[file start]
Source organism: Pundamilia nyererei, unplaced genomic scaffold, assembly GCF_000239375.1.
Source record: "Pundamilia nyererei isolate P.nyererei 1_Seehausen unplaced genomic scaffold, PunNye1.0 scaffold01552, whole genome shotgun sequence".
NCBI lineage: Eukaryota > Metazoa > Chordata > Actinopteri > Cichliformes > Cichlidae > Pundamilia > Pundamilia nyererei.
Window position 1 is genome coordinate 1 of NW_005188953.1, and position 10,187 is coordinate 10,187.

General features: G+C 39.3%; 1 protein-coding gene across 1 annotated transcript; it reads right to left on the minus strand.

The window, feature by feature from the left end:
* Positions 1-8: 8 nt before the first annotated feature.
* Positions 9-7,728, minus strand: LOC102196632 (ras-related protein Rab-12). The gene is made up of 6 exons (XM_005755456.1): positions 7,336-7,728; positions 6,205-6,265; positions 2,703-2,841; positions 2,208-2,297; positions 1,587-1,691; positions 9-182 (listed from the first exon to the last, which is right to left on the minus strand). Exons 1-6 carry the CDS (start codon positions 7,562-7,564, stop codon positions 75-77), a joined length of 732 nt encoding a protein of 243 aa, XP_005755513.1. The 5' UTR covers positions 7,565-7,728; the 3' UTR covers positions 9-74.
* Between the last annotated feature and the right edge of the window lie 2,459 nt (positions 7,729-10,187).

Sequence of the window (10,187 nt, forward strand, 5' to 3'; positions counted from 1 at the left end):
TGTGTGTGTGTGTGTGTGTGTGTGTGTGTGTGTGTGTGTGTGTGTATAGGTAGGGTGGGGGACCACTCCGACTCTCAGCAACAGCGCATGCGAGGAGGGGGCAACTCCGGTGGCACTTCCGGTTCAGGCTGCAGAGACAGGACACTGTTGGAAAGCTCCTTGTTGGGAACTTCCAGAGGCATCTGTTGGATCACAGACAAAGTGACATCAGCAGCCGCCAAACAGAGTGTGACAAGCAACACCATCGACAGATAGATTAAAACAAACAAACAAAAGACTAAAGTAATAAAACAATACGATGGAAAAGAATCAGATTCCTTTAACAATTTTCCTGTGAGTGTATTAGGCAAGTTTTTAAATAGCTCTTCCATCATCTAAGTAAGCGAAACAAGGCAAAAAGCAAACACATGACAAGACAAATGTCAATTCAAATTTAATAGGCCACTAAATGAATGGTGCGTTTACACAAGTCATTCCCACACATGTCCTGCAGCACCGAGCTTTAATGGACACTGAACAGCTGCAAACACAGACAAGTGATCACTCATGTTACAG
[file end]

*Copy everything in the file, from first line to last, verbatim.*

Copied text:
Source organism: Pundamilia nyererei, unplaced genomic scaffold, assembly GCF_000239375.1.
Source record: "Pundamilia nyererei isolate P.nyererei 1_Seehausen unplaced genomic scaffold, PunNye1.0 scaffold01552, whole genome shotgun sequence".
NCBI lineage: Eukaryota > Metazoa > Chordata > Actinopteri > Cichliformes > Cichlidae > Pundamilia > Pundamilia nyererei.
Window position 1 is genome coordinate 1 of NW_005188953.1, and position 10,187 is coordinate 10,187.

General features: G+C 39.3%; 1 protein-coding gene across 1 annotated transcript; it reads right to left on the minus strand.

The window, feature by feature from the left end:
* Positions 1-8: 8 nt before the first annotated feature.
* Positions 9-7,728, minus strand: LOC102196632 (ras-related protein Rab-12). The gene is made up of 6 exons (XM_005755456.1): positions 7,336-7,728; positions 6,205-6,265; positions 2,703-2,841; positions 2,208-2,297; positions 1,587-1,691; positions 9-182 (listed from the first exon to the last, which is right to left on the minus strand). Exons 1-6 carry the CDS (start codon positions 7,562-7,564, stop codon positions 75-77), a joined length of 732 nt encoding a protein of 243 aa, XP_005755513.1. The 5' UTR covers positions 7,565-7,728; the 3' UTR covers positions 9-74.
* Between the last annotated feature and the right edge of the window lie 2,459 nt (positions 7,729-10,187).

Sequence of the window (10,187 nt, forward strand, 5' to 3'; positions counted from 1 at the left end):
TGTGTGTGTGTGTGTGTGTGTGTGTGTGTGTGTGTGTGTGTGTGTATAGGTAGGGTGGGGGACCACTCCGACTCTCAGCAACAGCGCATGCGAGGAGGGGGCAACTCCGGTGGCACTTCCGGTTCAGGCTGCAGAGACAGGACACTGTTGGAAAGCTCCTTGTTGGGAACTTCCAGAGGCATCTGTTGGATCACAGACAAAGTGACATCAGCAGCCGCCAAACAGAGTGTGACAAGCAACACCATCGACAGATAGATTAAAACAAACAAACAAAAGACTAAAGTAATAAAACAATACGATGGAAAAGAATCAGATTCCTTTAACAATTTTCCTGTGAGTGTATTAGGCAAGTTTTTAAATAGCTCTTCCATCATCTAAGTAAGCGAAACAAGGCAAAAAGCAAACACATGACAAGACAAATGTCAATTCAAATTTAATAGGCCACTAAATGAATGGTGCGTTTACACAAGTCATTCCCACACATGTCCTGCAGCACCGAGCTTTAATGGACACTGAACAGCTGCAAACACAGACAAGTGATCACTCATGTTACAG